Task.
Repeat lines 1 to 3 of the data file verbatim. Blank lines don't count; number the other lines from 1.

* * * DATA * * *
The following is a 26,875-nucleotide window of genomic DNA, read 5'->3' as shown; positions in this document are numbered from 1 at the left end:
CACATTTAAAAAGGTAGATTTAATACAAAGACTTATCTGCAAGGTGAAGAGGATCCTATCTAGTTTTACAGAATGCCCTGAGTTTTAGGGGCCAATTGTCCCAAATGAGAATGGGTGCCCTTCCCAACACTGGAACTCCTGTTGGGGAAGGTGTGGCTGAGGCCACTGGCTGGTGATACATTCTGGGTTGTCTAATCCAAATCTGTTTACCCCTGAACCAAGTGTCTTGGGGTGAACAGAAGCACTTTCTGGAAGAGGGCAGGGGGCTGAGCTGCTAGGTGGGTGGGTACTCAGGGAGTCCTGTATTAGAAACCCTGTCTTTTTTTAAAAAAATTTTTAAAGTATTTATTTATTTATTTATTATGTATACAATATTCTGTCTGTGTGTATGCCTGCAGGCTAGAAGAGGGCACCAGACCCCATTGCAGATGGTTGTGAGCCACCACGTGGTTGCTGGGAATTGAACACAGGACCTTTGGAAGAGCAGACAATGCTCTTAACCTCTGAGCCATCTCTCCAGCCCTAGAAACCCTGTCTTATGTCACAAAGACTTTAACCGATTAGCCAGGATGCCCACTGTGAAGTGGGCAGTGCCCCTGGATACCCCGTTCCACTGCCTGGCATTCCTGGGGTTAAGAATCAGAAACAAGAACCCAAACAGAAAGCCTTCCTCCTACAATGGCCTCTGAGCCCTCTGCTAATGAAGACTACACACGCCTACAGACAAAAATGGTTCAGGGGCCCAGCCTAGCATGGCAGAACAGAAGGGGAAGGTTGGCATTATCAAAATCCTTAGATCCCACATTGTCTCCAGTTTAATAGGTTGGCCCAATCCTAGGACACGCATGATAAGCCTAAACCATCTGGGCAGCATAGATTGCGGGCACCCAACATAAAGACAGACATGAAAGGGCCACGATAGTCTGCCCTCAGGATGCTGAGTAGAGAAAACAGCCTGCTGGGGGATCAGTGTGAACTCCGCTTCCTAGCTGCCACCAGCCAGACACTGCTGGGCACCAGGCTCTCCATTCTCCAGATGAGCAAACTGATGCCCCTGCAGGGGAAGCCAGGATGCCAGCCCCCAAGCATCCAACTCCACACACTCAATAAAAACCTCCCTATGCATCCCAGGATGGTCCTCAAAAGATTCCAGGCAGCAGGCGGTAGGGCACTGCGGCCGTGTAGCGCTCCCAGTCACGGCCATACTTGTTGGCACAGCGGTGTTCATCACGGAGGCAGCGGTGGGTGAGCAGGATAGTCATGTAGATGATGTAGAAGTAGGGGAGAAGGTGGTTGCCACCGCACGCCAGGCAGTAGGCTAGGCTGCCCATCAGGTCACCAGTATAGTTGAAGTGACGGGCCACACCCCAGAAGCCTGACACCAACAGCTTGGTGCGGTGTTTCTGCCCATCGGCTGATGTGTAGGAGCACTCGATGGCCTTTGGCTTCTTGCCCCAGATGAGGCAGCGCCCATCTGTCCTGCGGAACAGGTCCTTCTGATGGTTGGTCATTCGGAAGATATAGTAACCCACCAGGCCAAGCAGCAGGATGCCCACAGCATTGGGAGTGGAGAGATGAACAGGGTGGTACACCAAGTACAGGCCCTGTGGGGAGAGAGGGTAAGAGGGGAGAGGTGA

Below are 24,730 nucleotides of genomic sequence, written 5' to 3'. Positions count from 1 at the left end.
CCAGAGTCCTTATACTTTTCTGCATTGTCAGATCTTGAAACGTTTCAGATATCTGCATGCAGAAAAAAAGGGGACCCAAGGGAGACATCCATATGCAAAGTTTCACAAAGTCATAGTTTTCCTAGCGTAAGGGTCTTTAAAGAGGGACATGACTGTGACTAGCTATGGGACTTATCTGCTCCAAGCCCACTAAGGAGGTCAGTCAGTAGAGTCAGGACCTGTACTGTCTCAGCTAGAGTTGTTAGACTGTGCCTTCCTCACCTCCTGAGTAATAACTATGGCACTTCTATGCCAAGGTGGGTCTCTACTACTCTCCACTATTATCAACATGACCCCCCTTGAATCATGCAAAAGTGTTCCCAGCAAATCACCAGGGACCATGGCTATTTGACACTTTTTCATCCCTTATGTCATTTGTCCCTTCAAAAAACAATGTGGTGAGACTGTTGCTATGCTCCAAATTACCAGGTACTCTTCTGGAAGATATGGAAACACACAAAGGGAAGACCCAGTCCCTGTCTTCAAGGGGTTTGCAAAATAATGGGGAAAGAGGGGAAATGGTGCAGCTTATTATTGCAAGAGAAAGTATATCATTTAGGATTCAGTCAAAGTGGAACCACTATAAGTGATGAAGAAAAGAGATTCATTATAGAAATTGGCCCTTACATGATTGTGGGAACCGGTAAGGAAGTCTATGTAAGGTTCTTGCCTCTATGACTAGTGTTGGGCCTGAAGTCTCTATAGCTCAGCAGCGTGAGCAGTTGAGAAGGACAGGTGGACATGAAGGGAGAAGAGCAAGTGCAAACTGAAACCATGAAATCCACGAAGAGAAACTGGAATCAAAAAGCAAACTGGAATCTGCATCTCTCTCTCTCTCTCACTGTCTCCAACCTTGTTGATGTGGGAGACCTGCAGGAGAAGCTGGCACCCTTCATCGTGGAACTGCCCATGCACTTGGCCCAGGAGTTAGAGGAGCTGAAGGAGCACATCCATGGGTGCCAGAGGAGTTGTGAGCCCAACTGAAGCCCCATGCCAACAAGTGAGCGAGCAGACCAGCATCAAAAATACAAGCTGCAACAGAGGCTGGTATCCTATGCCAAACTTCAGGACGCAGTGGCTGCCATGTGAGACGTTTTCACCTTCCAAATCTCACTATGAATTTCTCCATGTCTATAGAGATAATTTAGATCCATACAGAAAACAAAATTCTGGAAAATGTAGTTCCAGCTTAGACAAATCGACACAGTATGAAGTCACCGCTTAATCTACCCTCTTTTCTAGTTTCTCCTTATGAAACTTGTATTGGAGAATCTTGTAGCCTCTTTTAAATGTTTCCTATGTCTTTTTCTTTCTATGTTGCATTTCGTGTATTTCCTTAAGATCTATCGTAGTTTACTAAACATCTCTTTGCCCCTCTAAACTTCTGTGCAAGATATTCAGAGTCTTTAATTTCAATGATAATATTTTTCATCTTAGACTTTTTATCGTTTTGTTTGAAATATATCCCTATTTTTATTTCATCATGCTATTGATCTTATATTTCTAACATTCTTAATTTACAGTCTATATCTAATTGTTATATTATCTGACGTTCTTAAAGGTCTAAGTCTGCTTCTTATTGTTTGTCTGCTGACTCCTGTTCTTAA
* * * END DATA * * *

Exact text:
The following is a 26,875-nucleotide window of genomic DNA, read 5'->3' as shown; positions in this document are numbered from 1 at the left end:
CACATTTAAAAAGGTAGATTTAATACAAAGACTTATCTGCAAGGTGAAGAGGATCCTATCTAGTTTTACAGAATGCCCTGAGTTTTAGGGGCCAATTGTCCCAAATGAGAATGGGTGCCCTTCCCAACACTGGAACTCCTGTTGGGGAAGGTGTGGCTGAGGCCACTGGCTGGTGATACATTCTGGGTTGTCTAATCCAAATCTGTTTACCCCTGAACCAAGTGTCTTGGGGTGAACAGAAGCACTTTCTGGAAGAGGGCAGGGGGCTGAGCTGCTAGGTGGGTGGGTACTCAGGGAGTCCTGTATTAGAAACCCTGTCTTTTTTTAAAAAAATTTTTAAAGTATTTATTTATTTATTTATTATGTATACAATATTCTGTCTGTGTGTATGCCTGCAGGCTAGAAGAGGGCACCAGACCCCATTGCAGATGGTTGTGAGCCACCACGTGGTTGCTGGGAATTGAACACAGGACCTTTGGAAGAGCAGACAATGCTCTTAACCTCTGAGCCATCTCTCCAGCCCTAGAAACCCTGTCTTATGTCACAAAGACTTTAACCGATTAGCCAGGATGCCCACTGTGAAGTGGGCAGTGCCCCTGGATACCCCGTTCCACTGCCTGGCATTCCTGGGGTTAAGAATCAGAAACAAGAACCCAAACAGAAAGCCTTCCTCCTACAATGGCCTCTGAGCCCTCTGCTAATGAAGACTACACACGCCTACAGACAAAAATGGTTCAGGGGCCCAGCCTAGCATGGCAGAACAGAAGGGGAAGGTTGGCATTATCAAAATCCTTAGATCCCACATTGTCTCCAGTTTAATAGGTTGGCCCAATCCTAGGACACGCATGATAAGCCTAAACCATCTGGGCAGCATAGATTGCGGGCACCCAACATAAAGACAGACATGAAAGGGCCACGATAGTCTGCCCTCAGGATGCTGAGTAGAGAAAACAGCCTGCTGGGGGATCAGTGTGAACTCCGCTTCCTAGCTGCCACCAGCCAGACACTGCTGGGCACCAGGCTCTCCATTCTCCAGATGAGCAAACTGATGCCCCTGCAGGGGAAGCCAGGATGCCAGCCCCCAAGCATCCAACTCCACACACTCAATAAAAACCTCCCTATGCATCCCAGGATGGTCCTCAAAAGATTCCAGGCAGCAGGCGGTAGGGCACTGCGGCCGTGTAGCGCTCCCAGTCACGGCCATACTTGTTGGCACAGCGGTGTTCATCACGGAGGCAGCGGTGGGTGAGCAGGATAGTCATGTAGATGATGTAGAAGTAGGGGAGAAGGTGGTTGCCACCGCACGCCAGGCAGTAGGCTAGGCTGCCCATCAGGTCACCAGTATAGTTGAAGTGACGGGCCACACCCCAGAAGCCTGACACCAACAGCTTGGTGCGGTGTTTCTGCCCATCGGCTGATGTGTAGGAGCACTCGATGGCCTTTGGCTTCTTGCCCCAGATGAGGCAGCGCCCATCTGTCCTGCGGAACAGGTCCTTCTGATGGTTGGTCATTCGGAAGATATAGTAACCCACCAGGCCAAGCAGCAGGATGCCCACAGCATTGGGAGTGGAGAGATGAACAGGGTGGTACACCAAGTACAGGCCCTGTGGGGAGAGAGGGTAAGAGGGGAGAGGTGA

Below are 24,730 nucleotides of genomic sequence, written 5' to 3'. Positions count from 1 at the left end.